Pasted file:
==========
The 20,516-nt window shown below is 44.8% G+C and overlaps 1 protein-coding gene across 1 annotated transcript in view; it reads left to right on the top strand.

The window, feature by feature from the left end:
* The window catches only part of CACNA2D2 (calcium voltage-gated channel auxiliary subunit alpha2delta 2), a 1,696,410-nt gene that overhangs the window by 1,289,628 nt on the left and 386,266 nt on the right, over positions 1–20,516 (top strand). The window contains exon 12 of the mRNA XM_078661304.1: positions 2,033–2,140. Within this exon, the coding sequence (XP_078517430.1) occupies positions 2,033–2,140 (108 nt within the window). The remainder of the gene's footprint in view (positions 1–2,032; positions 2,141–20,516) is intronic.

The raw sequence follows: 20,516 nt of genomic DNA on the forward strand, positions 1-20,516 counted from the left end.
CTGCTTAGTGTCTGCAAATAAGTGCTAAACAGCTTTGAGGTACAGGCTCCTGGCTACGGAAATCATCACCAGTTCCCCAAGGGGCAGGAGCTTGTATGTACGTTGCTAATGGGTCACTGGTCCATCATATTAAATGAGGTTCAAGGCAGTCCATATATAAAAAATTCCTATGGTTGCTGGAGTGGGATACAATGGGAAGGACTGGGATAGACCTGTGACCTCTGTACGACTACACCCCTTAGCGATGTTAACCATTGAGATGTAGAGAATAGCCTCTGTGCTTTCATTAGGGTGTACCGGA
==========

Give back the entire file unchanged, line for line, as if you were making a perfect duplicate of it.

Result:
The 20,516-nt window shown below is 44.8% G+C and overlaps 1 protein-coding gene across 1 annotated transcript in view; it reads left to right on the top strand.

The window, feature by feature from the left end:
* The window catches only part of CACNA2D2 (calcium voltage-gated channel auxiliary subunit alpha2delta 2), a 1,696,410-nt gene that overhangs the window by 1,289,628 nt on the left and 386,266 nt on the right, over positions 1–20,516 (top strand). The window contains exon 12 of the mRNA XM_078661304.1: positions 2,033–2,140. Within this exon, the coding sequence (XP_078517430.1) occupies positions 2,033–2,140 (108 nt within the window). The remainder of the gene's footprint in view (positions 1–2,032; positions 2,141–20,516) is intronic.

The raw sequence follows: 20,516 nt of genomic DNA on the forward strand, positions 1-20,516 counted from the left end.
CTGCTTAGTGTCTGCAAATAAGTGCTAAACAGCTTTGAGGTACAGGCTCCTGGCTACGGAAATCATCACCAGTTCCCCAAGGGGCAGGAGCTTGTATGTACGTTGCTAATGGGTCACTGGTCCATCATATTAAATGAGGTTCAAGGCAGTCCATATATAAAAAATTCCTATGGTTGCTGGAGTGGGATACAATGGGAAGGACTGGGATAGACCTGTGACCTCTGTACGACTACACCCCTTAGCGATGTTAACCATTGAGATGTAGAGAATAGCCTCTGTGCTTTCATTAGGGTGTACCGGA